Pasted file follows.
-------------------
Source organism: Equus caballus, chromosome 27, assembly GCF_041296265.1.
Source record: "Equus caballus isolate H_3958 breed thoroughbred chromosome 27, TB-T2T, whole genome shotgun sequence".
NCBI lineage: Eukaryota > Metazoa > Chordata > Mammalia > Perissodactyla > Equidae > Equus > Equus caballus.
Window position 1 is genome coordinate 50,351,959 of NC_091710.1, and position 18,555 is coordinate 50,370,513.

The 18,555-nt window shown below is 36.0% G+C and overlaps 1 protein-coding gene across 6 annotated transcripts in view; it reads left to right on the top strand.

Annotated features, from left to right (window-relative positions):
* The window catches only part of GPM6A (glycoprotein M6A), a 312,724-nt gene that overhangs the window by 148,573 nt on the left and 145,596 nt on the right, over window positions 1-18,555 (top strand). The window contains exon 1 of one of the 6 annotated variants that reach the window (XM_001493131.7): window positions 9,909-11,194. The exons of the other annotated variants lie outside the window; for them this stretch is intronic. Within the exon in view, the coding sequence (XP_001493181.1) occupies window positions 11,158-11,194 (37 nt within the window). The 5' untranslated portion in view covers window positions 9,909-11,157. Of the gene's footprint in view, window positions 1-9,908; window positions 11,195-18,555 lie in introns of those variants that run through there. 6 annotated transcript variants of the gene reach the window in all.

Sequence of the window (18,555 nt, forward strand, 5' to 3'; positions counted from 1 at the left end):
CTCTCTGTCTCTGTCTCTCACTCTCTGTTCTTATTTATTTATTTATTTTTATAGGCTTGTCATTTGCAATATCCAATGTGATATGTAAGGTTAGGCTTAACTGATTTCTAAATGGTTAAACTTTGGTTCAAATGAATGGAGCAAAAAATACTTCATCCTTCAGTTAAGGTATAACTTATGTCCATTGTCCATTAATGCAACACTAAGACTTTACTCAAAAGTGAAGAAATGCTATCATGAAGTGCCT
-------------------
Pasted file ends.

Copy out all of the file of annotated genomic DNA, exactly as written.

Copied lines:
Source organism: Equus caballus, chromosome 27, assembly GCF_041296265.1.
Source record: "Equus caballus isolate H_3958 breed thoroughbred chromosome 27, TB-T2T, whole genome shotgun sequence".
NCBI lineage: Eukaryota > Metazoa > Chordata > Mammalia > Perissodactyla > Equidae > Equus > Equus caballus.
Window position 1 is genome coordinate 50,351,959 of NC_091710.1, and position 18,555 is coordinate 50,370,513.

The 18,555-nt window shown below is 36.0% G+C and overlaps 1 protein-coding gene across 6 annotated transcripts in view; it reads left to right on the top strand.

Annotated features, from left to right (window-relative positions):
* The window catches only part of GPM6A (glycoprotein M6A), a 312,724-nt gene that overhangs the window by 148,573 nt on the left and 145,596 nt on the right, over window positions 1-18,555 (top strand). The window contains exon 1 of one of the 6 annotated variants that reach the window (XM_001493131.7): window positions 9,909-11,194. The exons of the other annotated variants lie outside the window; for them this stretch is intronic. Within the exon in view, the coding sequence (XP_001493181.1) occupies window positions 11,158-11,194 (37 nt within the window). The 5' untranslated portion in view covers window positions 9,909-11,157. Of the gene's footprint in view, window positions 1-9,908; window positions 11,195-18,555 lie in introns of those variants that run through there. 6 annotated transcript variants of the gene reach the window in all.

Sequence of the window (18,555 nt, forward strand, 5' to 3'; positions counted from 1 at the left end):
CTCTCTGTCTCTGTCTCTCACTCTCTGTTCTTATTTATTTATTTATTTTTATAGGCTTGTCATTTGCAATATCCAATGTGATATGTAAGGTTAGGCTTAACTGATTTCTAAATGGTTAAACTTTGGTTCAAATGAATGGAGCAAAAAATACTTCATCCTTCAGTTAAGGTATAACTTATGTCCATTGTCCATTAATGCAACACTAAGACTTTACTCAAAAGTGAAGAAATGCTATCATGAAGTGCCT